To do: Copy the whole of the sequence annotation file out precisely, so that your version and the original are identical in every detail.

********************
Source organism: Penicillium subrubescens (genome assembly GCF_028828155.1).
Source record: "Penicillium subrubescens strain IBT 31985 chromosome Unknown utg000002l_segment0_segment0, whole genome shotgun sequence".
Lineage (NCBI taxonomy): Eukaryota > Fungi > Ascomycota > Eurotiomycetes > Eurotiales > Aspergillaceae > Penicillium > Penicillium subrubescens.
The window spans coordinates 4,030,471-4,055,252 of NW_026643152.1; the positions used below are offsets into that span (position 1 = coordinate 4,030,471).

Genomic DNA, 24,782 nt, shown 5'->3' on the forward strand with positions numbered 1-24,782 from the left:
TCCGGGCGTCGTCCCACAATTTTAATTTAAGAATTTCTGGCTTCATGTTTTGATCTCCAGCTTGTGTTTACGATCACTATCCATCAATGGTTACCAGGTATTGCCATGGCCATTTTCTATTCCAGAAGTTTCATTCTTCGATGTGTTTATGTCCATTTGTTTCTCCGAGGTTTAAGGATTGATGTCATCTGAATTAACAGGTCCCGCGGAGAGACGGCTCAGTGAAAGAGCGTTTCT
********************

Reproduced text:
Source organism: Penicillium subrubescens (genome assembly GCF_028828155.1).
Source record: "Penicillium subrubescens strain IBT 31985 chromosome Unknown utg000002l_segment0_segment0, whole genome shotgun sequence".
Lineage (NCBI taxonomy): Eukaryota > Fungi > Ascomycota > Eurotiomycetes > Eurotiales > Aspergillaceae > Penicillium > Penicillium subrubescens.
The window spans coordinates 4,030,471-4,055,252 of NW_026643152.1; the positions used below are offsets into that span (position 1 = coordinate 4,030,471).

Genomic DNA, 24,782 nt, shown 5'->3' on the forward strand with positions numbered 1-24,782 from the left:
TCCGGGCGTCGTCCCACAATTTTAATTTAAGAATTTCTGGCTTCATGTTTTGATCTCCAGCTTGTGTTTACGATCACTATCCATCAATGGTTACCAGGTATTGCCATGGCCATTTTCTATTCCAGAAGTTTCATTCTTCGATGTGTTTATGTCCATTTGTTTCTCCGAGGTTTAAGGATTGATGTCATCTGAATTAACAGGTCCCGCGGAGAGACGGCTCAGTGAAAGAGCGTTTCT